The psychology of sharing: an evolutionary approach
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This thesis takes an evolutionary perspective on human psychology. To the extent that inherited tendencies shape behaviour, their design will be fitted to the social environments prevailing as Homo sapiens evolved, in foraging groups, the nearest modem equivalent being hunter-gatherers. From ethnographies of hunter-gatherers, food-sharing and counterdominance were identified as universal. Food-sharing was more thorough than is explicable purely by kinship or reciprocation; one functional effect was to even out the supply of valuable high-variance food. In contrast with the social systems of the other great apes, counter-dominance spread influence widely, preventing the emergence of dominant individuals who could obtain resources disproportionately. Potential paths for the evolution of egalitarian tendencies are discussed. Two falsifiable hypotheses were generated from this perspective. First, sharing will facilitate risk-taking. The predicted effect was confirmed at high risk levels, similar to those faced by hunters. Given that during evolution risk was reduced primarily by social means, social as well as rational factors are treated by the evolved brain as relevant to risky decisions. It is argued that this result may suggest a new perspective on the Group Polarisation experiments. The second hypothesis tested was that an egalitarian environment will produce beneficial effects on individual and social behaviour. The data collected were consistent with the hypothesis: a comparison between three Italian towns showed that measures of health (including cardiovascular mortality), education, social involvement, crime and social perceptions were significantly more positive where co-operatives employed a larger percentage of the population. The evolutionary perspective showed its value as a means of generating novel testable hypotheses.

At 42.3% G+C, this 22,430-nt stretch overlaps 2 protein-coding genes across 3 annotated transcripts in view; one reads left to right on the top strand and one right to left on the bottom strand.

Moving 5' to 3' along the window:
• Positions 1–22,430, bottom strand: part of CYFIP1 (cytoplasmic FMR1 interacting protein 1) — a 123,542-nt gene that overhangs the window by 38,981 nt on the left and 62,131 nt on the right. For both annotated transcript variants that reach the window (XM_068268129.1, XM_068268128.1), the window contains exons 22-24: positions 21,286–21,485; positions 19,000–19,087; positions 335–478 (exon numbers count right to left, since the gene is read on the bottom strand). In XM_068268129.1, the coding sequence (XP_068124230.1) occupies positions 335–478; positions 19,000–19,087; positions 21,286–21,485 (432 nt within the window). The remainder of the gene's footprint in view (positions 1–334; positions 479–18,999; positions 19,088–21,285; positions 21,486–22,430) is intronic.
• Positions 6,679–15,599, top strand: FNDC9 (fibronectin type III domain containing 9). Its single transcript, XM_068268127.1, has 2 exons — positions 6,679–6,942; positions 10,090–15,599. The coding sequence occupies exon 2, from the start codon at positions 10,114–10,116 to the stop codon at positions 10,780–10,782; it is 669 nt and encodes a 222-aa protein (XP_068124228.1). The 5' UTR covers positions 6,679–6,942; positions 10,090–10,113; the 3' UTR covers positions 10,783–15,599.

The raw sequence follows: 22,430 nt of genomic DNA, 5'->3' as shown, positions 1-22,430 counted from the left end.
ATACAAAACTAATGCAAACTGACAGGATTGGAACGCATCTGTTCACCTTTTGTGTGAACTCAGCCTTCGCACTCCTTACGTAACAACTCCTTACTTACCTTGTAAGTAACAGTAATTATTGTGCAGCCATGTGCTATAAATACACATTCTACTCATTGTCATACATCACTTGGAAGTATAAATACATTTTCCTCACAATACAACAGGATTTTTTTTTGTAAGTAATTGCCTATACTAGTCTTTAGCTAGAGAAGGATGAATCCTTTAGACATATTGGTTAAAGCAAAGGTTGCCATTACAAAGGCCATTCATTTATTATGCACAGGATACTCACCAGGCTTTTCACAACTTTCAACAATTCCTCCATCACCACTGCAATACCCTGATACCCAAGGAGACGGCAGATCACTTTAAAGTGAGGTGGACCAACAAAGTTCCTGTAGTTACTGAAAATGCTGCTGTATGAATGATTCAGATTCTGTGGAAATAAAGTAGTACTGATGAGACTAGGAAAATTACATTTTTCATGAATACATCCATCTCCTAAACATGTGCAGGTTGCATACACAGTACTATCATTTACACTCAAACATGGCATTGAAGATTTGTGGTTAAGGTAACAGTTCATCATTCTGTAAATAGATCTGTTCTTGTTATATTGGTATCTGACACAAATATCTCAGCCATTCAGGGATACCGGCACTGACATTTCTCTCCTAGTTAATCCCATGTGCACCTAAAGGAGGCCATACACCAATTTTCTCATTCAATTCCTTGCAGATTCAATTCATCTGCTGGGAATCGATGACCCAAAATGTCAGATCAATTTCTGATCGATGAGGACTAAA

Thesis, PhD Doctor of Philosophy
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